This is just your usual HTML file. Within the <head> tag, a reference to each of the JavaScript file is included so that they will also be retrieved when the page is loaded. Within the <body> tag, a container for the Silverlight application is defined. This is the <div> element with id called mySilverlightPluginHost. This is followed by a <script> block where an instance of the Silverlight application is actually created by calling the createSilverlightPlugin() function. A reference to the <div> element defined earlier is also obtained and assigned to the parentElement variable. This variable is used in the createSilverlightPlugin() function.

The createSilverlight.js file contains the function to create an instance of the Silverlight application. The code is given below.


function createMySilverlightPlugin() <br>{  <br>    Silverlight.createObject( <br>        "myxaml.xaml",             // Source property value. <br>        parentElement,             // DOM reference to hosting DIV tag. <br>        "mySilverlightPlugin",     // Unique plug-in ID value. <br>        {                          // Per-instance properties. <br>            width:'300',           // Width of rectangular region of  <br>                                   // plug-in area in pixels. <br>            height:'300',          // Height of rectangular region of  <br>                                   // plug-in area in pixels. <br>            inplaceInstallPrompt:false, // Determines whether to display  <br>                                   // in-place install prompt if  <br>                                   // invalid version detected. <br>            background:'#D6D6D6',  // Background color of plug-in. <br>            isWindowless:'false',  // Determines whether to display plug-in  <br>                                   // in Windowless mode. <br>            framerate:'24',        // MaxFrameRate property value. <br>            version:'1.0'          // Silverlight version to use. <br>        }, <br>        { <br>            onError:null,          // OnError property value --  <br>                                   // event handler function name. <br>            onLoad:null            // OnLoad property value --  <br>                                   // event handler function name. <br>        }, <br>        null);          // Context value -- event handler function name. <br>}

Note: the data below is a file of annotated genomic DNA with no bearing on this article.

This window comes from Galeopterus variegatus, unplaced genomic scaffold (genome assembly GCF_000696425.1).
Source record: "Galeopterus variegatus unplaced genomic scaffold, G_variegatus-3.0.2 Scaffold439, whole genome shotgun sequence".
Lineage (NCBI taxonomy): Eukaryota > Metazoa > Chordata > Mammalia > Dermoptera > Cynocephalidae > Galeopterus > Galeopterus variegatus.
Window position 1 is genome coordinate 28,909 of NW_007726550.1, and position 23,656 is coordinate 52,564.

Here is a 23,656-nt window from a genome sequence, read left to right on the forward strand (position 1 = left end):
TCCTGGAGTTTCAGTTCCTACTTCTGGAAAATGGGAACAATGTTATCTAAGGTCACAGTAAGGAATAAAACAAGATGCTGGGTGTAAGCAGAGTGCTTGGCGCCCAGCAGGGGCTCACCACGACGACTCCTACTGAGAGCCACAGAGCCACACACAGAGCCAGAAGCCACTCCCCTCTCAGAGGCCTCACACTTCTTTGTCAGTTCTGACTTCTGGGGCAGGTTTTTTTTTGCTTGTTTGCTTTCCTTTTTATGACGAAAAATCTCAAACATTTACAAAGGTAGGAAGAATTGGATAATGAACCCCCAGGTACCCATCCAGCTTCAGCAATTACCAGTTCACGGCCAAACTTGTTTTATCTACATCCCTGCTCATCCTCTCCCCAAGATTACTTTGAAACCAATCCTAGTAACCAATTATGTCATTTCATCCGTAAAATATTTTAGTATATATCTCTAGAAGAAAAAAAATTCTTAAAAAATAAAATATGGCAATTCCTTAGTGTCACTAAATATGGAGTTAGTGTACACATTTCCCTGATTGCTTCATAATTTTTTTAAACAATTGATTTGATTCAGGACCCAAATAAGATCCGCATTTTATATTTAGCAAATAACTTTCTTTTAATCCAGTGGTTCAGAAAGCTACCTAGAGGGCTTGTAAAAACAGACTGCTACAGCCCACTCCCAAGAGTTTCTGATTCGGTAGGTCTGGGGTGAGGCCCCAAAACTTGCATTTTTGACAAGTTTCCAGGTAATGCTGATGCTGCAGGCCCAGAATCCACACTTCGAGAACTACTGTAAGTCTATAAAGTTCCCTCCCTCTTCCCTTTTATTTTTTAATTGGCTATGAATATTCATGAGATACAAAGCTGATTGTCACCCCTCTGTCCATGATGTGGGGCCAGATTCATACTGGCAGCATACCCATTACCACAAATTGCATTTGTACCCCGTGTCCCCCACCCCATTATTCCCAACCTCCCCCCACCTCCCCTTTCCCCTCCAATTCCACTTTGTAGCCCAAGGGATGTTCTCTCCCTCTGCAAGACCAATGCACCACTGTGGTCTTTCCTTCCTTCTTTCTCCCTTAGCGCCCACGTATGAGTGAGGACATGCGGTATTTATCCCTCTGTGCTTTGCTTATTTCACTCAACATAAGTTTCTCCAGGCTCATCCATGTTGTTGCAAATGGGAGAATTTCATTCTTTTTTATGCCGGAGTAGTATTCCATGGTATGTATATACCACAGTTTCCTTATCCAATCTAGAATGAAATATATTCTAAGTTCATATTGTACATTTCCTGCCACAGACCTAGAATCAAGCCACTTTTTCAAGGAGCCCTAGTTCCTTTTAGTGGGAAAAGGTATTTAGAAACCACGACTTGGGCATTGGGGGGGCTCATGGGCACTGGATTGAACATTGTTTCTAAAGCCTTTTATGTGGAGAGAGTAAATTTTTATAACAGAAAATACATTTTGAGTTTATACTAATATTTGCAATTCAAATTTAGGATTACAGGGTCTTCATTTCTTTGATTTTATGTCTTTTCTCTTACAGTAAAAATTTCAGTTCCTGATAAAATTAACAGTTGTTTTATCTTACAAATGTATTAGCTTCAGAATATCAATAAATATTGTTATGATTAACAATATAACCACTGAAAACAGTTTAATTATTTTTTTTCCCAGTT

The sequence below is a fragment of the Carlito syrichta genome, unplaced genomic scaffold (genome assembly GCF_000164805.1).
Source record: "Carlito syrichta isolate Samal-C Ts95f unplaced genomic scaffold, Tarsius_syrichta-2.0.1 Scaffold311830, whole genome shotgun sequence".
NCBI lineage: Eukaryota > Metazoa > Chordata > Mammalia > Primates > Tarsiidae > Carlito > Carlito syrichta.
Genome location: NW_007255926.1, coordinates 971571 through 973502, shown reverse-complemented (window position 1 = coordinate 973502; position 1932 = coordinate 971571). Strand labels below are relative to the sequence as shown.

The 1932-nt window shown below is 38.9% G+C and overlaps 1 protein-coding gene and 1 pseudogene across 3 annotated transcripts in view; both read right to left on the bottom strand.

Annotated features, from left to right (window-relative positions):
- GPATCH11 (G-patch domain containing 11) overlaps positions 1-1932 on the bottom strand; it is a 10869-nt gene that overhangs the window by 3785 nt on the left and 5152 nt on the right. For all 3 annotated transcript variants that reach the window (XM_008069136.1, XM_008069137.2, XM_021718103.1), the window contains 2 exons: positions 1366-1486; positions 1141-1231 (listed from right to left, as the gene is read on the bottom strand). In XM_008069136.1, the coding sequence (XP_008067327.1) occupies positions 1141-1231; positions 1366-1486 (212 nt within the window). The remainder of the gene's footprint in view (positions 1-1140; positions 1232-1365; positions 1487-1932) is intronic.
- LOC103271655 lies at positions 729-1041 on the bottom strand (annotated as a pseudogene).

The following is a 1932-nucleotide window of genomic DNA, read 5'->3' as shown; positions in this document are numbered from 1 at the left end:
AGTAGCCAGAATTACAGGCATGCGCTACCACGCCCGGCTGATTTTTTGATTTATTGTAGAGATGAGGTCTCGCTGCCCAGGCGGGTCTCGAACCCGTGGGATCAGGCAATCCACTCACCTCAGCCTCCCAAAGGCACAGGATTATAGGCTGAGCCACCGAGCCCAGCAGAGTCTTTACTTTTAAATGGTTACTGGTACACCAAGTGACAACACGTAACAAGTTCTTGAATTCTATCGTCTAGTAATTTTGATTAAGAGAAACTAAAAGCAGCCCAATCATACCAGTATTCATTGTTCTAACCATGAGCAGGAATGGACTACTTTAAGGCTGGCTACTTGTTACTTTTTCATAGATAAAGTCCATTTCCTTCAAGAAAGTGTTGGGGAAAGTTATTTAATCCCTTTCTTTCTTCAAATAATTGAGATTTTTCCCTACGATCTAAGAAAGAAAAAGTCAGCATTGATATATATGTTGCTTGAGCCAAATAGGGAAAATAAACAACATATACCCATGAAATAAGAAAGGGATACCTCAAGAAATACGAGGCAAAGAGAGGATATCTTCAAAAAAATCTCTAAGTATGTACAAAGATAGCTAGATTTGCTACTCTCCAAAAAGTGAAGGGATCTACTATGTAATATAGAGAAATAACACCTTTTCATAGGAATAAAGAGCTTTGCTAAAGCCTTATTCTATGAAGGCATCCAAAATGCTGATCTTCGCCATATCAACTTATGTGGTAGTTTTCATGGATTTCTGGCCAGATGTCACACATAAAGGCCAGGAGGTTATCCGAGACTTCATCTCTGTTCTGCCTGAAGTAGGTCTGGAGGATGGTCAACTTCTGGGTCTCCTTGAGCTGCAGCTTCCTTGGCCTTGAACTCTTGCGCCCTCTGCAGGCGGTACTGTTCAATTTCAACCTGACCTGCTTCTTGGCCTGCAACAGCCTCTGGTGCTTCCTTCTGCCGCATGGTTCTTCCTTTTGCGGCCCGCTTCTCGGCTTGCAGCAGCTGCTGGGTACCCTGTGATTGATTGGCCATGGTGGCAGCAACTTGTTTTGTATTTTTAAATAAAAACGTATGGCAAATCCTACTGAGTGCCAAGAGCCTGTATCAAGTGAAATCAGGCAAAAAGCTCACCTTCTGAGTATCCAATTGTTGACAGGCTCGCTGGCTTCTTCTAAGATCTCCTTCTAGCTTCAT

To create the instance, the function calls the Silverlight.createObject function and passes along some parameters such as the filename of the XAML file (myxaml.xaml) defining the application’s interface, the reference to the hosting <div> tag parentElement, among others. A brief explanation of each parameter is included as a comment. This function creates an instance of the Silverlight application which is 300 x 300 in dimension, with a gray background, etc.

The specification of the application’s interface is given in the myxaml.xaml.  For this video application, the code is shown next.



<MediaElement x:Name="media" 
    Source="myvideo.wmv" Width="300" Height="300" />

<!-- Stops media playback.-->    
  <Canvas MouseLeftButtonDown="media_stop"